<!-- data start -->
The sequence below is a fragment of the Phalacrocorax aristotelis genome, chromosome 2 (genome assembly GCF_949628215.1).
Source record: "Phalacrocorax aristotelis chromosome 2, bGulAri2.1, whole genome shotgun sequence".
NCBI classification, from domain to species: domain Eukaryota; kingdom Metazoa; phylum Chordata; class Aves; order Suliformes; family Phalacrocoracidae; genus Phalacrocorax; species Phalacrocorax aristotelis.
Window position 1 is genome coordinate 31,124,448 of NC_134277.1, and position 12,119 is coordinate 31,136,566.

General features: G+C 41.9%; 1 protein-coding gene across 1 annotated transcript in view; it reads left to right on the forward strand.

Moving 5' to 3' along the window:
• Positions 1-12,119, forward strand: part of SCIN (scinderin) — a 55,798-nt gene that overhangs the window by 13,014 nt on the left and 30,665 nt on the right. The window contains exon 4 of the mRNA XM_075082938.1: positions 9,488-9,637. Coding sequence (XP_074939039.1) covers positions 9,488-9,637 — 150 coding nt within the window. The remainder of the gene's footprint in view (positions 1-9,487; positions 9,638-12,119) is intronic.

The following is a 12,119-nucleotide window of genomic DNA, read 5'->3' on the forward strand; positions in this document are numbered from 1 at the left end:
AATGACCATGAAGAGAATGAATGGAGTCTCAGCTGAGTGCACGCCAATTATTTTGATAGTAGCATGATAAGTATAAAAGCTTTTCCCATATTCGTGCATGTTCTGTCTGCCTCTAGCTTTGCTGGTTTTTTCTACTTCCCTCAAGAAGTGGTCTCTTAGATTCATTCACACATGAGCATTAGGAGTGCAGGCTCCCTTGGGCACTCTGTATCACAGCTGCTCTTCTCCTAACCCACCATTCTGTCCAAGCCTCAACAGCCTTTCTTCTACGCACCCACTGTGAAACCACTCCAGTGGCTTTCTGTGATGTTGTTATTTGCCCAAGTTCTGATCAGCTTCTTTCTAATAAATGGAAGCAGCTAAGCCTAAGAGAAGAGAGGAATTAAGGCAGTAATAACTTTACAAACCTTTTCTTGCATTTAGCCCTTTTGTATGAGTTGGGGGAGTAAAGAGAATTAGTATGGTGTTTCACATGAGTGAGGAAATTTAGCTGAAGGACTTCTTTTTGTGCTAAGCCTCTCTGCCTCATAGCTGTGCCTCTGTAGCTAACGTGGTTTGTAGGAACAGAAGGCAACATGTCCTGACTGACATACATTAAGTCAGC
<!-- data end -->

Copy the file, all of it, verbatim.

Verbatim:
The sequence below is a fragment of the Phalacrocorax aristotelis genome, chromosome 2 (genome assembly GCF_949628215.1).
Source record: "Phalacrocorax aristotelis chromosome 2, bGulAri2.1, whole genome shotgun sequence".
NCBI classification, from domain to species: domain Eukaryota; kingdom Metazoa; phylum Chordata; class Aves; order Suliformes; family Phalacrocoracidae; genus Phalacrocorax; species Phalacrocorax aristotelis.
Window position 1 is genome coordinate 31,124,448 of NC_134277.1, and position 12,119 is coordinate 31,136,566.

General features: G+C 41.9%; 1 protein-coding gene across 1 annotated transcript in view; it reads left to right on the forward strand.

Moving 5' to 3' along the window:
• Positions 1-12,119, forward strand: part of SCIN (scinderin) — a 55,798-nt gene that overhangs the window by 13,014 nt on the left and 30,665 nt on the right. The window contains exon 4 of the mRNA XM_075082938.1: positions 9,488-9,637. Coding sequence (XP_074939039.1) covers positions 9,488-9,637 — 150 coding nt within the window. The remainder of the gene's footprint in view (positions 1-9,487; positions 9,638-12,119) is intronic.

The following is a 12,119-nucleotide window of genomic DNA, read 5'->3' on the forward strand; positions in this document are numbered from 1 at the left end:
AATGACCATGAAGAGAATGAATGGAGTCTCAGCTGAGTGCACGCCAATTATTTTGATAGTAGCATGATAAGTATAAAAGCTTTTCCCATATTCGTGCATGTTCTGTCTGCCTCTAGCTTTGCTGGTTTTTTCTACTTCCCTCAAGAAGTGGTCTCTTAGATTCATTCACACATGAGCATTAGGAGTGCAGGCTCCCTTGGGCACTCTGTATCACAGCTGCTCTTCTCCTAACCCACCATTCTGTCCAAGCCTCAACAGCCTTTCTTCTACGCACCCACTGTGAAACCACTCCAGTGGCTTTCTGTGATGTTGTTATTTGCCCAAGTTCTGATCAGCTTCTTTCTAATAAATGGAAGCAGCTAAGCCTAAGAGAAGAGAGGAATTAAGGCAGTAATAACTTTACAAACCTTTTCTTGCATTTAGCCCTTTTGTATGAGTTGGGGGAGTAAAGAGAATTAGTATGGTGTTTCACATGAGTGAGGAAATTTAGCTGAAGGACTTCTTTTTGTGCTAAGCCTCTCTGCCTCATAGCTGTGCCTCTGTAGCTAACGTGGTTTGTAGGAACAGAAGGCAACATGTCCTGACTGACATACATTAAGTCAGC